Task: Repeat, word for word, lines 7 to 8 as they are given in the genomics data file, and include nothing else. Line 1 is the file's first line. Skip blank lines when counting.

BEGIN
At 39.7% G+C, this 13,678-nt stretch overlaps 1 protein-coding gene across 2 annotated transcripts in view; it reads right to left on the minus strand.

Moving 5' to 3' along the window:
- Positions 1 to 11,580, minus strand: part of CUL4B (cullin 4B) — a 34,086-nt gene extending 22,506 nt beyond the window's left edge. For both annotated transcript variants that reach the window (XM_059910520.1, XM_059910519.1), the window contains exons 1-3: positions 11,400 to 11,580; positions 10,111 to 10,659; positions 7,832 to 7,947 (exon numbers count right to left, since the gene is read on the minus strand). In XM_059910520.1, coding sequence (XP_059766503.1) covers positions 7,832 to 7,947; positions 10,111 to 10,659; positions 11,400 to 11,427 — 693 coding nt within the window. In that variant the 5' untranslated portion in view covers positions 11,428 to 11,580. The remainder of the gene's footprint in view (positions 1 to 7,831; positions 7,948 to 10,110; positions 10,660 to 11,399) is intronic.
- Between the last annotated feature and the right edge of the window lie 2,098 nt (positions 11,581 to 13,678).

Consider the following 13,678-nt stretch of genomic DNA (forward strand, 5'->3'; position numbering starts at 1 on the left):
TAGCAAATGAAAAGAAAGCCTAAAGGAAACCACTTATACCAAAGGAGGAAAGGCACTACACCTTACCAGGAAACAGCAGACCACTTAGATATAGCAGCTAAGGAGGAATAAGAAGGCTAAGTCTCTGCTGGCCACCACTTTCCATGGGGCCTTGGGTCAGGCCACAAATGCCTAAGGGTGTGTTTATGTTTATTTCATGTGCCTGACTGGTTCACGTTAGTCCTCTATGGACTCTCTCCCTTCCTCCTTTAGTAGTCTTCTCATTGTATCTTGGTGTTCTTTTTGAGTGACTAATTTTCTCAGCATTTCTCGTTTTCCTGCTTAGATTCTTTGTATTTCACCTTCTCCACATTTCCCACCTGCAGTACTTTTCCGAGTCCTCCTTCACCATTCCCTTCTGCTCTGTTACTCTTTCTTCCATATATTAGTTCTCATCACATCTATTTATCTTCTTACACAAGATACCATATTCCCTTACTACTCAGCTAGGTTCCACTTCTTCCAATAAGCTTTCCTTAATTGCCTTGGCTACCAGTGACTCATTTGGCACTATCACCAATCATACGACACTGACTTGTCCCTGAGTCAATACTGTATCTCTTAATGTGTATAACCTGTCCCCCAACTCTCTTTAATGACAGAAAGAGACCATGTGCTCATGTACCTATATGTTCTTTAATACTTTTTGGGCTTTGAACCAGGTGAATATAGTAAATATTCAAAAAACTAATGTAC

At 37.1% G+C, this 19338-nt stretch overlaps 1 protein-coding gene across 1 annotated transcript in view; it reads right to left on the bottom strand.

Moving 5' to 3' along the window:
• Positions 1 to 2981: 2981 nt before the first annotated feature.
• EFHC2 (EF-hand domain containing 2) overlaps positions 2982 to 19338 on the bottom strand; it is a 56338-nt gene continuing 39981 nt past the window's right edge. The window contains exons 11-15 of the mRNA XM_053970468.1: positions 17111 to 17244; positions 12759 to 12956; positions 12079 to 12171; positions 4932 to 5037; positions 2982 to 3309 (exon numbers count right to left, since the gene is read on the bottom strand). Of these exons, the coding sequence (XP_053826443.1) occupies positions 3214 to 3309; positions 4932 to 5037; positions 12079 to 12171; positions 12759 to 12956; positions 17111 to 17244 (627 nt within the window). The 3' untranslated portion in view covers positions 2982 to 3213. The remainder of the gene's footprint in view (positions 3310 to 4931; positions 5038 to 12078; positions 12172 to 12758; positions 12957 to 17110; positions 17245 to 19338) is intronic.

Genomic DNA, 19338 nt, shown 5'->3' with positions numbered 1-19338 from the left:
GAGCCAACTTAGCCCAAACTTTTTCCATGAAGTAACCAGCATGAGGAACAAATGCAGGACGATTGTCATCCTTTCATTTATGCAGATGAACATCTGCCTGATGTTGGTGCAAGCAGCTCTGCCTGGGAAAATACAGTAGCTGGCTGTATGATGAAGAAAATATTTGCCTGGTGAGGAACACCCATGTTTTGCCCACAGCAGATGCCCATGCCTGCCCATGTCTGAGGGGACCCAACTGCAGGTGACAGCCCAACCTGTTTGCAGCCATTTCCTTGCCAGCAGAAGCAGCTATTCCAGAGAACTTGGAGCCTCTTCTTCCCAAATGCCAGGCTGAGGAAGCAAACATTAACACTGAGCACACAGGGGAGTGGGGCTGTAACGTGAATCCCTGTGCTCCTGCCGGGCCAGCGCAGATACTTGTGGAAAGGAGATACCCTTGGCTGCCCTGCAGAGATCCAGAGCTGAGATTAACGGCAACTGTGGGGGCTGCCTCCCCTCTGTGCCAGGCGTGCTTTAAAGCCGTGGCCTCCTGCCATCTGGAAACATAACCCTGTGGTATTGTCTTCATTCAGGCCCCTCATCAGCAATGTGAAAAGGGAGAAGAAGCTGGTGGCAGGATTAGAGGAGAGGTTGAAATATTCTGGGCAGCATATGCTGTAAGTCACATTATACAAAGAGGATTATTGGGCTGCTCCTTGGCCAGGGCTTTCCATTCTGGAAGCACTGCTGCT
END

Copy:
At 37.1% G+C, this 19338-nt stretch overlaps 1 protein-coding gene across 1 annotated transcript in view; it reads right to left on the bottom strand.

Moving 5' to 3' along the window: